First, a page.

David Wiley, “Open Content”

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Inspired by open source and free software, “open content” seeks to reasonably apply the principles of openness to non-software creative works including writing, images, sounds, and videos. David Wiley, who coined the term in 1998, is particularly interested in how open content can reduce the cost and increase the quality of education.

At its core “open content” describes a copyrightable work that is licensed in a way that “provides users with free and perpetual permission to engage in the 5R activities” which are retain, reuse, revise, remix, and redistribute.

Key Points


Legal requirements and restrictions can make content less open, as can poor technical choices.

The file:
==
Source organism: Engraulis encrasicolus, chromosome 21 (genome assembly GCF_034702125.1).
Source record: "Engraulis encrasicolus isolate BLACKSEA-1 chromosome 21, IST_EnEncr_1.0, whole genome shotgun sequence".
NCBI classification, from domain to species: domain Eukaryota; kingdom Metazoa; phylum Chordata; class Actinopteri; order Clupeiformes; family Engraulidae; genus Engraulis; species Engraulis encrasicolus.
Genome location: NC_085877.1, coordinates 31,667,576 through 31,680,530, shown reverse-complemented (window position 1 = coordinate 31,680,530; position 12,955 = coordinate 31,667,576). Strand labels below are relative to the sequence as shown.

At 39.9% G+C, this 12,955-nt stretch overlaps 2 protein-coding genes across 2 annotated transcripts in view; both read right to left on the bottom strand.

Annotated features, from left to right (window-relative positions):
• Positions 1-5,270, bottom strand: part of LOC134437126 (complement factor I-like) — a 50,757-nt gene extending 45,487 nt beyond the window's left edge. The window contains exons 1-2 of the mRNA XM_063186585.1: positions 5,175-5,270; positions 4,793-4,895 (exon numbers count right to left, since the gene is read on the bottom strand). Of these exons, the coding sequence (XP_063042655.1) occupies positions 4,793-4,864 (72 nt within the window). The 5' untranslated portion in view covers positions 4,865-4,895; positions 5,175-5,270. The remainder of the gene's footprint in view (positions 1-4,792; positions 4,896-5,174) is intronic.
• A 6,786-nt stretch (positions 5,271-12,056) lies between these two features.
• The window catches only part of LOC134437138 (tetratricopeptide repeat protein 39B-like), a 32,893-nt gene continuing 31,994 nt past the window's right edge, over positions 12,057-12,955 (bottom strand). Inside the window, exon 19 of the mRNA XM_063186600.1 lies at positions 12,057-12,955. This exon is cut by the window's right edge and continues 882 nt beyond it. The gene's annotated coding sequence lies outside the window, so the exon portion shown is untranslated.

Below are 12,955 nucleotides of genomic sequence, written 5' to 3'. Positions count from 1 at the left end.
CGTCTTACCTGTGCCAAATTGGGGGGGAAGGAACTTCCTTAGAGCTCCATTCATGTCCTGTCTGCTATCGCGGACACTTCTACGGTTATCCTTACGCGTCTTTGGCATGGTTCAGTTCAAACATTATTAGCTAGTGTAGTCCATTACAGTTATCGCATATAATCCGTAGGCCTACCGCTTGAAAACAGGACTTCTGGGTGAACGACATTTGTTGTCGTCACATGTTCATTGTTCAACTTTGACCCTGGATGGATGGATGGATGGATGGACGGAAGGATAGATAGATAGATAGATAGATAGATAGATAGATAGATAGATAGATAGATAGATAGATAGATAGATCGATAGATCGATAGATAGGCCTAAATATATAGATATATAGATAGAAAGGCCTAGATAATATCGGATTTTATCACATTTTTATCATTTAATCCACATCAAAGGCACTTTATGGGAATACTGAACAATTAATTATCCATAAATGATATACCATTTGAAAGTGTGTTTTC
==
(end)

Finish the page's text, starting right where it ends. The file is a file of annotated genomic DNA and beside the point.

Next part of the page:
Discussion Questions

  1. How does copyright with open source interplay with copyleft (Stallman/GNU)?
  2. What are the ramifications of open content educational materials?
  3. What is the future of education with open content?
  4. Is open content less expensive?
  5. Is open content free of cost?  If so, why? If not, why not?
  6. Are textbooks really going away?  Will they become irrelevant? Useable?
  7. Do we really need to keep the textbooks that we have?
  8. What do we do with the older versions of the textbooks?

Additional Resources

Future of OER. (2014). Iterating toward openness. Retrieved from https://edtechbooks.org/-tmIX

Open Content. (2014). Iterating toward openness. Retrieved from http://opencontent.org/blog/  

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Access it online or download it at https://openedreader.org/openedreader/open-content.